Here’s the kicker from McKenna:
Lincoln’s depiction of slavery as a moral cancer became the central theme of his speeches during the rest of the 1850s. It was the warning he meant to convey in his “House Divided” speech, in his seven debates with Douglas in 1858, and in the series of speeches that culminated in the 1860 presidential campaign. In all these he continually reminded his audience that the theme of choice without reference to the object of choice was morally empty.3
When that human sperm fertilizes that human egg, a new human being is created. This is a fact of biology. Abortion kills a human being. Abortion is a moral decision—not a “sensitive” one and not a “social one”.
Having quoted a Republican, here is a Democrat:
…the moral test of government is how that government treats those who are in the dawn of life, the children; those who are in the twilight of life, the elderly; and those who are in the shadows of life—the sick, the needy, and the handicapped.
Hubert H. Humphrey
November 4, 1977.4
I remain convinced that Obama was elected because the moral lights are flickering in our nation. One of my pastors once said, “God has morally underwritten the universe.” Only a society callous to the issues of life and death could elect a man like Barack Obama. Only a society given over to self-interest could elect a Congress peopled with men and women given over to self-interests and party interests over the good interests of a nation. Only a society given over to doing whatever was right in their own eyes could foster rampant corruption and thirst for power within its relationships and structures. Only a society given over to seeking out and valuing ease and perfection could lose the meaning of the sacrifice of love and compassion. A society that fails to defend the unborn child is a society that is destroying itself.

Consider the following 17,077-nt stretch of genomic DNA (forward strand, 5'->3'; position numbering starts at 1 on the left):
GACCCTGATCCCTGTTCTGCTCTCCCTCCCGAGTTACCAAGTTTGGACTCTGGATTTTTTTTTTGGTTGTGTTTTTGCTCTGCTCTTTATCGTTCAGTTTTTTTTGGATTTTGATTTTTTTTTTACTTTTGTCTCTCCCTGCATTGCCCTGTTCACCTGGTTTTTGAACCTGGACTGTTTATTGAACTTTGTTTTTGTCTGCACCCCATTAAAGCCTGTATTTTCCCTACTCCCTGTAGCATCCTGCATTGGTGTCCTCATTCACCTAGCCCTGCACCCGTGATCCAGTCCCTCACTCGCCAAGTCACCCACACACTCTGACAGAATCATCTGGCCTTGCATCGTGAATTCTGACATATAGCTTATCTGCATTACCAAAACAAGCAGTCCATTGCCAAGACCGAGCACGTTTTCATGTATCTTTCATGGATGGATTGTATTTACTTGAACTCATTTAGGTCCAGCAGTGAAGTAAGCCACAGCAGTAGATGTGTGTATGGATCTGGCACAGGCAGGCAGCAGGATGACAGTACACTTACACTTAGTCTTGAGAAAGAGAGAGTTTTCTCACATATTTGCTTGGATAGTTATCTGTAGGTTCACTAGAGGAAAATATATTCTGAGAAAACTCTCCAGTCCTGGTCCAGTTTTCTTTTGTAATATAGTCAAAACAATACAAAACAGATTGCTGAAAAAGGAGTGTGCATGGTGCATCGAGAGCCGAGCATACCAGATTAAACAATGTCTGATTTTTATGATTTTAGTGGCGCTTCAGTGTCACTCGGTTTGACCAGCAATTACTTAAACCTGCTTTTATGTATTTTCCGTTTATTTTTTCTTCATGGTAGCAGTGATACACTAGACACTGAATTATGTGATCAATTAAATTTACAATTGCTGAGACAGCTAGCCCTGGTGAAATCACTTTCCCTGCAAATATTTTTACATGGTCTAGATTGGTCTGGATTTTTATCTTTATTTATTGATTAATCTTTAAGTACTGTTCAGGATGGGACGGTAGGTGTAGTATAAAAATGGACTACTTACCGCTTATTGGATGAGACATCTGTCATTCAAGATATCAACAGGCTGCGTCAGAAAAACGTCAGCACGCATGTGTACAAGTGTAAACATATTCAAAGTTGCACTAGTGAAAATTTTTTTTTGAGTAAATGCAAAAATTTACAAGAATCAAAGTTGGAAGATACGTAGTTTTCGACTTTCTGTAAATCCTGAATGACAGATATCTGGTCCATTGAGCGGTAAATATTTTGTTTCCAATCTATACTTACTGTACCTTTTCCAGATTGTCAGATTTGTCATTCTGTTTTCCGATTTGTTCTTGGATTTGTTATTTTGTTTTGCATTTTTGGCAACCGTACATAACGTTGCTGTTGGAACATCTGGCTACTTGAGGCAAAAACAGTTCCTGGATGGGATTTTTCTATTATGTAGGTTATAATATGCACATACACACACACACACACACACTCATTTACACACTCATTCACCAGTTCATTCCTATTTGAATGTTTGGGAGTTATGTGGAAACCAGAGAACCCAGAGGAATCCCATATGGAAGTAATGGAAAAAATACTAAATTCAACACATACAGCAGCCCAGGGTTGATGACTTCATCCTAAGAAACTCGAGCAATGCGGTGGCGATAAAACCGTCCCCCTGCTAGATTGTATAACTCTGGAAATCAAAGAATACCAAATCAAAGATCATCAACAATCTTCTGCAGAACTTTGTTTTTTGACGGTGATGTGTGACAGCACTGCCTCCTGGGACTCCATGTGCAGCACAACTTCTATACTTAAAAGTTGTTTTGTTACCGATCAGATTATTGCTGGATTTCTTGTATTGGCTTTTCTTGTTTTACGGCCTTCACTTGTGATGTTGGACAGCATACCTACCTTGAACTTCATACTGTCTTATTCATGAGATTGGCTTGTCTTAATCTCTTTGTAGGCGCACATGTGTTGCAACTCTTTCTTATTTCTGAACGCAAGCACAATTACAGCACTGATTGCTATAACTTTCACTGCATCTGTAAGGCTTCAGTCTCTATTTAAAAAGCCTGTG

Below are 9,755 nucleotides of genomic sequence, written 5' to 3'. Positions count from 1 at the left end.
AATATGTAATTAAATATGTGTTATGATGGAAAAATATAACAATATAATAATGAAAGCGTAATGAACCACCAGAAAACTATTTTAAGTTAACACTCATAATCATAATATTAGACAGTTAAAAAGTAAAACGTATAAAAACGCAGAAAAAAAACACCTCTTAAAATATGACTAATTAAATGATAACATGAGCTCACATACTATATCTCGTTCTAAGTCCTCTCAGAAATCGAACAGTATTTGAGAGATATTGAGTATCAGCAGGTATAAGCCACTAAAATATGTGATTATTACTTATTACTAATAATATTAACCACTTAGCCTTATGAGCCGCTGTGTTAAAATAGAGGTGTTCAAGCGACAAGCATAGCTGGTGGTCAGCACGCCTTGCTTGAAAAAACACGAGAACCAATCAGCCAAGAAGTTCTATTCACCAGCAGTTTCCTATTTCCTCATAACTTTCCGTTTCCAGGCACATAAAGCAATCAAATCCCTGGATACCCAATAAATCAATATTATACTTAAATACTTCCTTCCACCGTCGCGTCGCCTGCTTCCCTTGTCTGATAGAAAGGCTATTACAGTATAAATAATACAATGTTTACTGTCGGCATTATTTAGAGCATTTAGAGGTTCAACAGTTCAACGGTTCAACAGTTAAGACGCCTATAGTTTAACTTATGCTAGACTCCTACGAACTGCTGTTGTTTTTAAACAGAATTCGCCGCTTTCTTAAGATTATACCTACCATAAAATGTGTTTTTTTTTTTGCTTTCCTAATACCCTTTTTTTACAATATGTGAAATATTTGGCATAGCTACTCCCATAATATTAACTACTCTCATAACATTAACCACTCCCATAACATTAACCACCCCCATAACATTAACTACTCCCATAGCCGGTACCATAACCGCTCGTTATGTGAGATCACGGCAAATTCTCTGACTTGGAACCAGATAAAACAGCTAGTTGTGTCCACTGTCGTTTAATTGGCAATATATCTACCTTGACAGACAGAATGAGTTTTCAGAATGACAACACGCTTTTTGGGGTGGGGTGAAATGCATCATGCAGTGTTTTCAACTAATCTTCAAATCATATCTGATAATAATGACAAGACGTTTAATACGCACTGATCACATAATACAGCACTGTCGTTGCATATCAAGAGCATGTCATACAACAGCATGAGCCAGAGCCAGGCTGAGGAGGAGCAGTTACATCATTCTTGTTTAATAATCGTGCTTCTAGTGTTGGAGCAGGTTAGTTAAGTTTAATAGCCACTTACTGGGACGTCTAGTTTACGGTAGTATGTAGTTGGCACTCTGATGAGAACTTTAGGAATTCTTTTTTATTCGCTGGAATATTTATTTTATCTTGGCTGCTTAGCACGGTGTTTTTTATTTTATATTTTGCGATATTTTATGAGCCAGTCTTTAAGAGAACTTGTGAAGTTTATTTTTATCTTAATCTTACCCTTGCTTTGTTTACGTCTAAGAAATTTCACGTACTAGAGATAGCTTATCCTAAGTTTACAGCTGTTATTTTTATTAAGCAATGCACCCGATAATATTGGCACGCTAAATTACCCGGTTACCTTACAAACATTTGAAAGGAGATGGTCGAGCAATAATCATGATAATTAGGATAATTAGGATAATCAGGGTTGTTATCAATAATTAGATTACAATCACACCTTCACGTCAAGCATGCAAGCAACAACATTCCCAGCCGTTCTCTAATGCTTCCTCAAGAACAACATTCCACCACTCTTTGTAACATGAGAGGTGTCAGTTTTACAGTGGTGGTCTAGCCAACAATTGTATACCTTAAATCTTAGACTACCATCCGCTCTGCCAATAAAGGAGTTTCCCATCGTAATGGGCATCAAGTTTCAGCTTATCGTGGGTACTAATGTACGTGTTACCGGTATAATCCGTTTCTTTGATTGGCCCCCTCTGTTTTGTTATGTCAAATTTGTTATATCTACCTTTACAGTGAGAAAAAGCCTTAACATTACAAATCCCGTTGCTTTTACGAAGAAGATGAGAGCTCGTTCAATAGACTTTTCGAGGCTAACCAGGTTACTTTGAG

And, of course, in one of my posts let me close with a quote from one of our Founding Fathers:
Statesmen my dear Sir, may plan and speculate for Liberty, but it is Religion and Morality alone, which can establish the Principles upon which Freedom can securely stand….The only foundation of a free Constitution, is pure Virtue, and if this cannot be inspired into our People, in a great Measure, than they have it now, They may change their Rulers, and the forms of Government, but they will not obtain a lasting Liberty.
1776 — letter to Zabdiel Adams5
Whomever you support, don’t deceive yourself. There are consequences not only to those who blow out the moral lights, but to those who stand in that wind.
1The Lincoln-Douglas Debates 1st Debate: Abraham Lincoln, Stephen A. Douglas; August 21, 1858; Ottawa, Illinois, TeachingAmericanHistory.org
2David and Tim Bayly, “Actually arguing the point!,” The Bayly Blog: Out of our minds too….
3George McKenna, “On Abortion: A Lincolnian Position,” The Atlantic, September 1975.
4Hubert H. Humphrey in his speech at the dedication of the Hubert H. Humphrey building in Washington, DC, on November 4, 1977, via Google Answers.
5John Adams, Founders Quote Database, The Patriot Post.